Wilderness Awakening

A conversation with Rabbi Mike Comins, Rabbi Kevin Kleinman, Rabbi Jamie Korngold, and Rabbi Owen Gottlieb. Our biblical ancestors first experienced God in the wilderness. What did they know that we need to rediscover?

RJ: Did a defining experience lead you to nature/the woods?

Rabbi Kevin Kleinman, assistant rabbi of Reform Congregation Keneseth Israel, Elkins Park, Pennsylvania; and creator and former director of URJ Kutz Camp's Teva Outdoor Experience, which teaches high school students leadership skills and Jewish environmental ethics through rock climbing, hiking, rafting, and camping expeditions: When I was 12, I climbed Mt. Katahdin in Maine with a group from my summer camp. After camping by a pristine lake, we began summiting the mountain via a three-foot-wide path called "Knife Edge." It was very cloudy and rainy. Some campers traversed on their hands and knees. I was in awe of nature, afraid as much as inspired by the beauty around me.

I grew as a person on that trip. Passing through "Knife Edge" gave me confidence that I could face physical and emotional challenges in life. And it planted seeds for more time spent outdoors, white river rafting, trekking in Nepal, swimming in mountain lakes, sleeping under the stars. Being closer to the elements and removed from the structures of urban and suburban life allow me to clear my mind and connect to people and God in a more raw way.

Rabbi Mike Comins, Jewish educator, Israeli desert guide, founder of TorahTrek Spiritual Wilderness Adventures, and author of A Wild Faith: Jewish Ways Into Wilderness; Wilderness Ways Into Judaism and Making Prayer Real: Leading Jewish Spiritual Voices on the Difficulty of Prayer and What To Do About It (both Jewish Lights): I grew up backpacking with my family in the Sierra (California), so being in the wilderness was quite normal for me. What I missed, though, was a Jewish experience of spirituality in wilderness.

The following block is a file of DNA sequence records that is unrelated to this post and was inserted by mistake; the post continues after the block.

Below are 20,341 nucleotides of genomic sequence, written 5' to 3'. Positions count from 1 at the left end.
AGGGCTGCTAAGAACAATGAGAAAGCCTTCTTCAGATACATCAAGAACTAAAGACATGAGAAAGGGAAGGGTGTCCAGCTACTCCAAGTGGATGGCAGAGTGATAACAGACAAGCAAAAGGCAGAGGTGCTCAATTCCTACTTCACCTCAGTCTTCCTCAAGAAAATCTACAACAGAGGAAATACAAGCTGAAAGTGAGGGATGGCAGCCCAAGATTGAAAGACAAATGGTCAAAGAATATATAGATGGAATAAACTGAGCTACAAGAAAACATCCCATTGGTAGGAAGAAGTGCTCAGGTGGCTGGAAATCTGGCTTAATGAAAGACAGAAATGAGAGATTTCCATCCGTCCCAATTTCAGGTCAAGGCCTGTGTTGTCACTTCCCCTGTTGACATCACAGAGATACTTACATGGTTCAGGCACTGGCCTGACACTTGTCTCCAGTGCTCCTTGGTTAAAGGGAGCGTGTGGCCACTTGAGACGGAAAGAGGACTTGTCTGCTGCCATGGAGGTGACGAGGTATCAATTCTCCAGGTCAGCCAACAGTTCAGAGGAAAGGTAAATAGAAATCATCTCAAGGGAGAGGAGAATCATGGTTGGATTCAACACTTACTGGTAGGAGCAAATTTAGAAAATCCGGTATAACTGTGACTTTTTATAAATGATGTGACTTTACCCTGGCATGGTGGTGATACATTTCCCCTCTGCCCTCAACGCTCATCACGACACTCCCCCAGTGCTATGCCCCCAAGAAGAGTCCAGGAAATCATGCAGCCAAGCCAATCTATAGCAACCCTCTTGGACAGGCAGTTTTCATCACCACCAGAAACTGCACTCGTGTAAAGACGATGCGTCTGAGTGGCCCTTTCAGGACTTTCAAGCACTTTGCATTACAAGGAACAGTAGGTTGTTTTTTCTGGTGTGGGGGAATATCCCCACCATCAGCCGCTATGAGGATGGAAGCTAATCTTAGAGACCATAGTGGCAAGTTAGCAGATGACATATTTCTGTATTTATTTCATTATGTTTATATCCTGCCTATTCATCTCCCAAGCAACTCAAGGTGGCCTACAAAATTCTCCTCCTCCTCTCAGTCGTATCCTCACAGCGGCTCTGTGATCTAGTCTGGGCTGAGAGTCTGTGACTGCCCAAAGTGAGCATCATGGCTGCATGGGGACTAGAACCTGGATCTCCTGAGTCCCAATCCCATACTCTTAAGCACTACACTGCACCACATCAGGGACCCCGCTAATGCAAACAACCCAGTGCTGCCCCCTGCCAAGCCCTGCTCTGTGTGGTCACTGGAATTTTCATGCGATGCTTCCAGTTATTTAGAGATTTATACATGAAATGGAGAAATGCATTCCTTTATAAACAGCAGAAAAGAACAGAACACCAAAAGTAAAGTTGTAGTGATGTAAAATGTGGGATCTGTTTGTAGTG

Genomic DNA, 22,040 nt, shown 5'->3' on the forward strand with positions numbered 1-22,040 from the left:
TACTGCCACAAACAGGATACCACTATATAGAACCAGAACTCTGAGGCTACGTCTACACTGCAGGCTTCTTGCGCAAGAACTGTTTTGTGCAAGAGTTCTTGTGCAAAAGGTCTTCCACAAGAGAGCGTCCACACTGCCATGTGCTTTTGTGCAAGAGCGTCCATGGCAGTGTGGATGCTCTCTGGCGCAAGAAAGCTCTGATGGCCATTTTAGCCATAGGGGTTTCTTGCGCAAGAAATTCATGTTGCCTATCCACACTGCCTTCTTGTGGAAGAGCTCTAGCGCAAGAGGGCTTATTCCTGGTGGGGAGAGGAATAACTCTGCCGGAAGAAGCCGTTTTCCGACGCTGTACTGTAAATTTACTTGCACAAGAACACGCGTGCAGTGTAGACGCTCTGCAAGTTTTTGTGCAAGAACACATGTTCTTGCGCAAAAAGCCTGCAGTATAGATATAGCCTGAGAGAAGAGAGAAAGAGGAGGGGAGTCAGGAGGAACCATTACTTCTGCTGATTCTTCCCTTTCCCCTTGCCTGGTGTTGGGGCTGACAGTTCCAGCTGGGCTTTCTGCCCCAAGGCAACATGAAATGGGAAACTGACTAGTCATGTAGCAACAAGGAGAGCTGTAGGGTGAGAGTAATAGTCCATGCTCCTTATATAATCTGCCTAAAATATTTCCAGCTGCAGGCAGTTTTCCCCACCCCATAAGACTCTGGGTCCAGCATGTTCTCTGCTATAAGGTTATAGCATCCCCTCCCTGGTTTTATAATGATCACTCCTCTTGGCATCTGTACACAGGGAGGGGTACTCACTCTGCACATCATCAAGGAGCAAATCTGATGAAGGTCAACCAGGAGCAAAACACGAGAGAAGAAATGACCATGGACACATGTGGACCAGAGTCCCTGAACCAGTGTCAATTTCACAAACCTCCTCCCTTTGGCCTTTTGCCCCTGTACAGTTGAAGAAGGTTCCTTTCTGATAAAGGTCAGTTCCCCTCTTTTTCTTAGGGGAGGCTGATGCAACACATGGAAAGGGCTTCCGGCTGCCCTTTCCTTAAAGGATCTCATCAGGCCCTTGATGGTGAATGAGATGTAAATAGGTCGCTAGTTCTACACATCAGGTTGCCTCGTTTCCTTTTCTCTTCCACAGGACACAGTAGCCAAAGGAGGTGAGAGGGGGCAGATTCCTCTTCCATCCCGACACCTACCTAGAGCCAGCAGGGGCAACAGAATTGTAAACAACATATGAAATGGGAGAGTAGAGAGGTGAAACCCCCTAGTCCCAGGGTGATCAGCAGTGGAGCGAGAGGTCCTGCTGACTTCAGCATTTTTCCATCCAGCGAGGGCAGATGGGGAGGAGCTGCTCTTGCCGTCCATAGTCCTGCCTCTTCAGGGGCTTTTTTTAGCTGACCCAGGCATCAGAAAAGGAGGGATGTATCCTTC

After reading about the Native American Vision Quest-four days alone in the wilderness, in a circle the size of a bedroom, fasting, praying, and meditating-I headed for the Rockies to try it. In preparation, I was taught a Daoist body meditation called Chi Quong designed to exchange chi, or energy, with the trees, rivers, everything around us. At first I didn't feel comfortable; I hated New Age "energy" talk. But I suspended judgment, and to my great surprise, I felt chi right away-a tingling on the skin, a kind of magnetic pull, and a warmth where the chi was flowing. I kept thinking, I'm a rabbi and this is pagan. So I tried the meditation over again, hoping I was imagining it all and waiting for the chi to go away. But it didn't.

Soon I remembered the teachings of Rabbi Nachman of Bratzlov (1772-1810), the Chasidic master who prayed regularly in nature and shared the Kabbalists' belief that wise, healing Divine energy circulated throughout the world and carried our prayers. He called it chiut ("life-force"), from chayyim (life). Chi; chiut. Even if it was a coincidence, it seemed like both words were referring to the same thing.

Over the last 11 years, my ability to sense and direct chi/chiut has deepened. I feel God every day, most strongly in the natural world.